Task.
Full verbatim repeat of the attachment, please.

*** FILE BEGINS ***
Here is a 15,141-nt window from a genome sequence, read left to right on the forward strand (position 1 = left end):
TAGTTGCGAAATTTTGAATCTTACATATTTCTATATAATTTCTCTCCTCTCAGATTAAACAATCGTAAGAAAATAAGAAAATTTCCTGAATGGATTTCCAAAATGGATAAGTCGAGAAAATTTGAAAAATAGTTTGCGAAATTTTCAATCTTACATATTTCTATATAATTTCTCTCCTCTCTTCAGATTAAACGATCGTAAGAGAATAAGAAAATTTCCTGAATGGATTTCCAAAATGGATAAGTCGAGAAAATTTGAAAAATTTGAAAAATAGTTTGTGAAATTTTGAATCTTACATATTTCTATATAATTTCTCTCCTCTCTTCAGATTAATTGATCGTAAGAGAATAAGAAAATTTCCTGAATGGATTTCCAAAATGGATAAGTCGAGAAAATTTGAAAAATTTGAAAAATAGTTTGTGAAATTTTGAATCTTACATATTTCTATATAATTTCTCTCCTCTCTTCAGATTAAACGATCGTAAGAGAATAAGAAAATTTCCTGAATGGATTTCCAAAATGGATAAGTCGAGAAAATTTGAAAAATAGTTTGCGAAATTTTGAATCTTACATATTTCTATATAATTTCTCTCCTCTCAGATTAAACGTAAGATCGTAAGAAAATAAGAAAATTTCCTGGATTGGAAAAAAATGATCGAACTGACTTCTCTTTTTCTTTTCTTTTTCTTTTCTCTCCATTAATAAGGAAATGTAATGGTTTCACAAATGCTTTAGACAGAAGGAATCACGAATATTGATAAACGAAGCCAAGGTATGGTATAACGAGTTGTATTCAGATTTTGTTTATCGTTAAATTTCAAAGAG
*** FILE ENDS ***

Here is a 15,141-nt window from a genome sequence, read left to right on the forward strand (position 1 = left end):
TAGTTGCGAAATTTTGAATCTTACATATTTCTATATAATTTCTCTCCTCTCAGATTAAACAATCGTAAGAAAATAAGAAAATTTCCTGAATGGATTTCCAAAATGGATAAGTCGAGAAAATTTGAAAAATAGTTTGCGAAATTTTCAATCTTACATATTTCTATATAATTTCTCTCCTCTCTTCAGATTAAACGATCGTAAGAGAATAAGAAAATTTCCTGAATGGATTTCCAAAATGGATAAGTCGAGAAAATTTGAAAAATTTGAAAAATAGTTTGTGAAATTTTGAATCTTACATATTTCTATATAATTTCTCTCCTCTCTTCAGATTAATTGATCGTAAGAGAATAAGAAAATTTCCTGAATGGATTTCCAAAATGGATAAGTCGAGAAAATTTGAAAAATTTGAAAAATAGTTTGTGAAATTTTGAATCTTACATATTTCTATATAATTTCTCTCCTCTCTTCAGATTAAACGATCGTAAGAGAATAAGAAAATTTCCTGAATGGATTTCCAAAATGGATAAGTCGAGAAAATTTGAAAAATAGTTTGCGAAATTTTGAATCTTACATATTTCTATATAATTTCTCTCCTCTCAGATTAAACGTAAGATCGTAAGAAAATAAGAAAATTTCCTGGATTGGAAAAAAATGATCGAACTGACTTCTCTTTTTCTTTTCTTTTTCTTTTCTCTCCATTAATAAGGAAATGTAATGGTTTCACAAATGCTTTAGACAGAAGGAATCACGAATATTGATAAACGAAGCCAAGGTATGGTATAACGAGTTGTATTCAGATTTTGTTTATCGTTAAATTTCAAAGAG